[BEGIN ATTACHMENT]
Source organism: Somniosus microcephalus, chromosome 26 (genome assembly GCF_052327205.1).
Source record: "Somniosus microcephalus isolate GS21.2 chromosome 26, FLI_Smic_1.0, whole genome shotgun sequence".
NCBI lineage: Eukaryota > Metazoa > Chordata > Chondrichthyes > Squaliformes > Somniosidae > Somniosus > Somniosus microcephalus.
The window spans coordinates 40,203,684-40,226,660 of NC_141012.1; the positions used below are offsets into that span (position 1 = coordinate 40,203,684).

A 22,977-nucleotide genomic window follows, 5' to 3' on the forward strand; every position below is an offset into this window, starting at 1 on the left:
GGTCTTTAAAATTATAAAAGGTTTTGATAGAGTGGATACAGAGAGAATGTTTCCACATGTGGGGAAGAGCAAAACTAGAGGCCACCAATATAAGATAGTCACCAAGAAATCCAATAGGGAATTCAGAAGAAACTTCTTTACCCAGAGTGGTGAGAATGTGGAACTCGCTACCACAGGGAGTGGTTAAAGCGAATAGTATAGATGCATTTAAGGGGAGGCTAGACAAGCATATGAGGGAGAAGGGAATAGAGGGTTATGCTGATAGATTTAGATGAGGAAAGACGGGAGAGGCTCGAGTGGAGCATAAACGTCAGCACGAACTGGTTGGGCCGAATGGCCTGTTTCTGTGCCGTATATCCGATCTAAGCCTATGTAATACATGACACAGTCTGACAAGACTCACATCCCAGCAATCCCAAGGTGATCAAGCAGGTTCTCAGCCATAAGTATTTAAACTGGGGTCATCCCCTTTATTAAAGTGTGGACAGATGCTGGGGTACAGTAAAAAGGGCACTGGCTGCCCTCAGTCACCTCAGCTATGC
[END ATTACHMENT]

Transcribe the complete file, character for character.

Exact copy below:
Source organism: Somniosus microcephalus, chromosome 26 (genome assembly GCF_052327205.1).
Source record: "Somniosus microcephalus isolate GS21.2 chromosome 26, FLI_Smic_1.0, whole genome shotgun sequence".
NCBI lineage: Eukaryota > Metazoa > Chordata > Chondrichthyes > Squaliformes > Somniosidae > Somniosus > Somniosus microcephalus.
The window spans coordinates 40,203,684-40,226,660 of NC_141012.1; the positions used below are offsets into that span (position 1 = coordinate 40,203,684).

A 22,977-nucleotide genomic window follows, 5' to 3' on the forward strand; every position below is an offset into this window, starting at 1 on the left:
GGTCTTTAAAATTATAAAAGGTTTTGATAGAGTGGATACAGAGAGAATGTTTCCACATGTGGGGAAGAGCAAAACTAGAGGCCACCAATATAAGATAGTCACCAAGAAATCCAATAGGGAATTCAGAAGAAACTTCTTTACCCAGAGTGGTGAGAATGTGGAACTCGCTACCACAGGGAGTGGTTAAAGCGAATAGTATAGATGCATTTAAGGGGAGGCTAGACAAGCATATGAGGGAGAAGGGAATAGAGGGTTATGCTGATAGATTTAGATGAGGAAAGACGGGAGAGGCTCGAGTGGAGCATAAACGTCAGCACGAACTGGTTGGGCCGAATGGCCTGTTTCTGTGCCGTATATCCGATCTAAGCCTATGTAATACATGACACAGTCTGACAAGACTCACATCCCAGCAATCCCAAGGTGATCAAGCAGGTTCTCAGCCATAAGTATTTAAACTGGGGTCATCCCCTTTATTAAAGTGTGGACAGATGCTGGGGTACAGTAAAAAGGGCACTGGCTGCCCTCAGTCACCTCAGCTATGC